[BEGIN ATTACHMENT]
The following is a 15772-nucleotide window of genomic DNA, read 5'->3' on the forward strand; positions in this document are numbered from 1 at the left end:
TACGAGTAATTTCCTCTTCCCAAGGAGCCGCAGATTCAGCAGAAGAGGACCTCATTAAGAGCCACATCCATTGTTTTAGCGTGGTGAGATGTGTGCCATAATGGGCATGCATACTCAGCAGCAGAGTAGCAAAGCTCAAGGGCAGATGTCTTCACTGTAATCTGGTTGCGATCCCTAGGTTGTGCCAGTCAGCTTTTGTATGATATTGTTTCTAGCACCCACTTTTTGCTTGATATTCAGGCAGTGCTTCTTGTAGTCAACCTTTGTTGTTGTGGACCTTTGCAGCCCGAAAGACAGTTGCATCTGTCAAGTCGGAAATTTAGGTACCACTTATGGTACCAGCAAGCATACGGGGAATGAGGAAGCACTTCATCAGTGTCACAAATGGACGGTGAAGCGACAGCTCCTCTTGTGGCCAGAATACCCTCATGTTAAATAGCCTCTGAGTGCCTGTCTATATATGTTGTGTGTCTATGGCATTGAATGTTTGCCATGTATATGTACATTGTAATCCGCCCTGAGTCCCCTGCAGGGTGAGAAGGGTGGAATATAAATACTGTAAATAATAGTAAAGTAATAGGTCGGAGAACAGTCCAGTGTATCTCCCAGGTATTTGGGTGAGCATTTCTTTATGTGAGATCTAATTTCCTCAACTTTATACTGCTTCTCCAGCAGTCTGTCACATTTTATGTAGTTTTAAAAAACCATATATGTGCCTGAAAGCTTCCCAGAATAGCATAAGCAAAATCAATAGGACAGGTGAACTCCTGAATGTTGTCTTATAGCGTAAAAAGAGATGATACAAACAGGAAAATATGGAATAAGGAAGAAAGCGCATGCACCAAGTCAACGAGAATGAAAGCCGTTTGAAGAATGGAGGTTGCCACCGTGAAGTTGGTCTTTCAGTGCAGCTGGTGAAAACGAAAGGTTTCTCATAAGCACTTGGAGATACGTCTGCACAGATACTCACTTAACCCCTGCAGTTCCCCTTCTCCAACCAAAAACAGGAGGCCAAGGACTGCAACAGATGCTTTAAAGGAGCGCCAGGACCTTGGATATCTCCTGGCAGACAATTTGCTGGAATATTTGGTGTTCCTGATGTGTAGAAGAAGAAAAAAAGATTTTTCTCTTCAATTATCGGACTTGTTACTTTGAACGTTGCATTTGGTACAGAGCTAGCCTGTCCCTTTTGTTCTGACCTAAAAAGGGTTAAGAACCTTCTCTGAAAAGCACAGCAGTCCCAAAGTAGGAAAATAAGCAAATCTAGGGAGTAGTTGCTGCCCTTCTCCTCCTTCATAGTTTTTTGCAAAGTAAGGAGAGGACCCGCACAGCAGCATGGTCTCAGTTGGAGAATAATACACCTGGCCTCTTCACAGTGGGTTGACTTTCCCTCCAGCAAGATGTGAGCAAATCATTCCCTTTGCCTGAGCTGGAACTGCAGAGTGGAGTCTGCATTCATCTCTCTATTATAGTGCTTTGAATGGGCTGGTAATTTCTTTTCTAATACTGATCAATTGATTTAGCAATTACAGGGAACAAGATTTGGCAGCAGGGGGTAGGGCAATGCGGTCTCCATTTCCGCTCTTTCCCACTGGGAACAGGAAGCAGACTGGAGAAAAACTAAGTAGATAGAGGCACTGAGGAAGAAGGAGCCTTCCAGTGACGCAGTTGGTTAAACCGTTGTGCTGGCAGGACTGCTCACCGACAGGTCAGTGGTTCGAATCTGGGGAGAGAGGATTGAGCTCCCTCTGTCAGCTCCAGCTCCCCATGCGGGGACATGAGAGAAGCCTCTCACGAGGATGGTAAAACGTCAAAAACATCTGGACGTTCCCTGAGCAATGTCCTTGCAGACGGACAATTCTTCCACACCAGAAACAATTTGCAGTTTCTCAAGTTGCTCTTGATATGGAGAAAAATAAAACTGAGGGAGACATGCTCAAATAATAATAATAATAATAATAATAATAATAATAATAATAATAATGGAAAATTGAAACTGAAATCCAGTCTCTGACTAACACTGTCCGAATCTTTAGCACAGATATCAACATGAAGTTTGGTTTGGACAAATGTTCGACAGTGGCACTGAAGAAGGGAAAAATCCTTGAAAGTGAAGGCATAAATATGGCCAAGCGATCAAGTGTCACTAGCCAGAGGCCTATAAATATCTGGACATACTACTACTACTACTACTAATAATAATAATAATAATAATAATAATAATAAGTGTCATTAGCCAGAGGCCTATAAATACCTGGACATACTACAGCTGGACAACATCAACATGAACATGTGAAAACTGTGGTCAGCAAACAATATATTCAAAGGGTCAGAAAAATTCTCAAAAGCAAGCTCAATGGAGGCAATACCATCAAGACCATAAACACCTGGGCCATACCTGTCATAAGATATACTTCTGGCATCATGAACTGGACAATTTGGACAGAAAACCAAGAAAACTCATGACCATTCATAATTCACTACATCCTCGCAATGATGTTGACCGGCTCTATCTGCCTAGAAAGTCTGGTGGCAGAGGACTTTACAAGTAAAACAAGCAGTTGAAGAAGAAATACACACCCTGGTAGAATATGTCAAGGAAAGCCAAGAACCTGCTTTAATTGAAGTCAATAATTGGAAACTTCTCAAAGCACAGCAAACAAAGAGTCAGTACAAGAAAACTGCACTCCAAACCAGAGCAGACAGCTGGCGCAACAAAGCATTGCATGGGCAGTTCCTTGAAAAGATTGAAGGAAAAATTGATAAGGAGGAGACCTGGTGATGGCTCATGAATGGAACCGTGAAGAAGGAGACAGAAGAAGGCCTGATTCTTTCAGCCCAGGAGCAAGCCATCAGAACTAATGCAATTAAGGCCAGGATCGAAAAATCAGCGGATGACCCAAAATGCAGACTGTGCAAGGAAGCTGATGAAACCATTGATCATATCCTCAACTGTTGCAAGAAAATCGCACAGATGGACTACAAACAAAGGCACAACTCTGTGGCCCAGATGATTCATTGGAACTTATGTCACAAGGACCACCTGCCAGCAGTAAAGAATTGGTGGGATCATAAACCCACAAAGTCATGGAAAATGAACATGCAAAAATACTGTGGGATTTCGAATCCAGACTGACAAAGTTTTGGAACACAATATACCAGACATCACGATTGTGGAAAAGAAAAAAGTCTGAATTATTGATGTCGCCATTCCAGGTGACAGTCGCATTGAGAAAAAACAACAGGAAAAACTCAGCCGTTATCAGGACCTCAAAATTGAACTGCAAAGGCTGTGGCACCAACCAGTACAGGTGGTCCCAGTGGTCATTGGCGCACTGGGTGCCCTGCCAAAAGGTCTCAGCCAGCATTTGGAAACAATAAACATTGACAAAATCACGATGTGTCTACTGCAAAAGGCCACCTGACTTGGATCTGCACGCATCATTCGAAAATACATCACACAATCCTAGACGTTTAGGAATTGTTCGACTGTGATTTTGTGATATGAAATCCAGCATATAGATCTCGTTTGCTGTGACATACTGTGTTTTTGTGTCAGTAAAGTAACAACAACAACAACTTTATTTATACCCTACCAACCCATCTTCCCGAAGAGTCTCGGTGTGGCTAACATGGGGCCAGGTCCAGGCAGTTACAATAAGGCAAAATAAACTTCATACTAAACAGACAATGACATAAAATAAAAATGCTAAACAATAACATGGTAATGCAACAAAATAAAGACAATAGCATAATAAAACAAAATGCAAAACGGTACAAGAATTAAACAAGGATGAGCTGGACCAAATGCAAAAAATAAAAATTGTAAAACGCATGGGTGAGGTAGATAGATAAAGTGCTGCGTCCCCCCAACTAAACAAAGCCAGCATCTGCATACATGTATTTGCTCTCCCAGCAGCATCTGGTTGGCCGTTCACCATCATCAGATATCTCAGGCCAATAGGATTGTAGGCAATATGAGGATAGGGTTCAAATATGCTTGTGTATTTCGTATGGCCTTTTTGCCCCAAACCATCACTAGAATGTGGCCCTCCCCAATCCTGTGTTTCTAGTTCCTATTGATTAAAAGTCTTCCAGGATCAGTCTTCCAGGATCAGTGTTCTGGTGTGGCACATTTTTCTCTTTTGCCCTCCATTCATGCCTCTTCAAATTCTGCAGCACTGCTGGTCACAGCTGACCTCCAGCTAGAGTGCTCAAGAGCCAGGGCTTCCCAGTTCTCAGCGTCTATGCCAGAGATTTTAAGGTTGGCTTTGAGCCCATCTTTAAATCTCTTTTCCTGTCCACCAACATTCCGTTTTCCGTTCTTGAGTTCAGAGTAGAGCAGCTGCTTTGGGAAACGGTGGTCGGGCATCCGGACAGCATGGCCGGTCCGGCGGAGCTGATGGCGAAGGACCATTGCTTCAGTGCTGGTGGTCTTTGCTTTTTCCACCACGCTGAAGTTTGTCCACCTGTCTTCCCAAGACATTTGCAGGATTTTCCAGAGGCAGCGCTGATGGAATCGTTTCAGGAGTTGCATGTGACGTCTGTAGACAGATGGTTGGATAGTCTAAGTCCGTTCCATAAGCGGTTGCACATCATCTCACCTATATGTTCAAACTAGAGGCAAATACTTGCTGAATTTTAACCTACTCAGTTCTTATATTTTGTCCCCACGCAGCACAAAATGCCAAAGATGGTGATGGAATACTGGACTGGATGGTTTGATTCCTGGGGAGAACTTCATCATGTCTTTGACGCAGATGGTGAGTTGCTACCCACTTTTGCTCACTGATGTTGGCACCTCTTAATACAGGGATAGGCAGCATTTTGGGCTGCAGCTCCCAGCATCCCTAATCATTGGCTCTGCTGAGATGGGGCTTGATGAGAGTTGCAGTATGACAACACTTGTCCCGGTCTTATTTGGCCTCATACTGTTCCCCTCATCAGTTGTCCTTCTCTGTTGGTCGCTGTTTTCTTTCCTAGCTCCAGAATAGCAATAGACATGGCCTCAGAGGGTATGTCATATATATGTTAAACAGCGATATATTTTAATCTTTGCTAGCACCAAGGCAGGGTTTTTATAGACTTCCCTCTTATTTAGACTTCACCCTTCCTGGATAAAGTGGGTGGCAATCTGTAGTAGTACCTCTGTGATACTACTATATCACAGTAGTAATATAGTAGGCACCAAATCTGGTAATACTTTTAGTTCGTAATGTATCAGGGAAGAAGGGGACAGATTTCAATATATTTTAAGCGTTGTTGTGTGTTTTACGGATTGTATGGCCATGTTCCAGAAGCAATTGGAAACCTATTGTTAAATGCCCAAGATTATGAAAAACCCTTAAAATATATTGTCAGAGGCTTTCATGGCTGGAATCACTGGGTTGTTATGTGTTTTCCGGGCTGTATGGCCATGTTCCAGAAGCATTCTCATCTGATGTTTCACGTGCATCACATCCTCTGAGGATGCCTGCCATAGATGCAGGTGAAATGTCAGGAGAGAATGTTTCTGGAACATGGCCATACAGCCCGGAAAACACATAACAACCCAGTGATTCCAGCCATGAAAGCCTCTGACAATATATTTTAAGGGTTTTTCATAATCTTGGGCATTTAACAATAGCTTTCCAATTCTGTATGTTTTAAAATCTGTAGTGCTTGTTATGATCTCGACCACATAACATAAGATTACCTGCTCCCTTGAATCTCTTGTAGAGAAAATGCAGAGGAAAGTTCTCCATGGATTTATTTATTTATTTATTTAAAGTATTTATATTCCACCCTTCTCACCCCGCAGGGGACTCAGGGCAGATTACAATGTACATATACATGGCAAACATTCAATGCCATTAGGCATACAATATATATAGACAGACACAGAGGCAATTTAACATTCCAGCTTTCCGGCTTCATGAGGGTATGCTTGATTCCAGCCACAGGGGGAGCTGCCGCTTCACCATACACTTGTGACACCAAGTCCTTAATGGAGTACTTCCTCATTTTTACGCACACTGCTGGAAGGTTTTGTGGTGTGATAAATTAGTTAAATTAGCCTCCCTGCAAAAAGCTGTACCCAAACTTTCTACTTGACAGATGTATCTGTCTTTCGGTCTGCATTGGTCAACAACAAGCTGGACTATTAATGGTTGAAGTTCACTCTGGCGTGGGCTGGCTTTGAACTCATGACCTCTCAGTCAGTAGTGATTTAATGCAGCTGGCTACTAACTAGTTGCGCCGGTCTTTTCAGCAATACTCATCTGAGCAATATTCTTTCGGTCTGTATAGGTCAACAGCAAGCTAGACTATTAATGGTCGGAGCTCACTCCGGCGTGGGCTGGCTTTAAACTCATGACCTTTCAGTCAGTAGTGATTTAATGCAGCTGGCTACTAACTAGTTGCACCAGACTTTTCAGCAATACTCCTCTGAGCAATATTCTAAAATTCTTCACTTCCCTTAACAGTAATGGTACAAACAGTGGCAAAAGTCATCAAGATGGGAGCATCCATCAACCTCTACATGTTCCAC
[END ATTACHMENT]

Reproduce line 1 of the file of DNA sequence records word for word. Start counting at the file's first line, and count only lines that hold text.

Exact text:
The following is a 15772-nucleotide window of genomic DNA, read 5'->3' on the forward strand; positions in this document are numbered from 1 at the left end: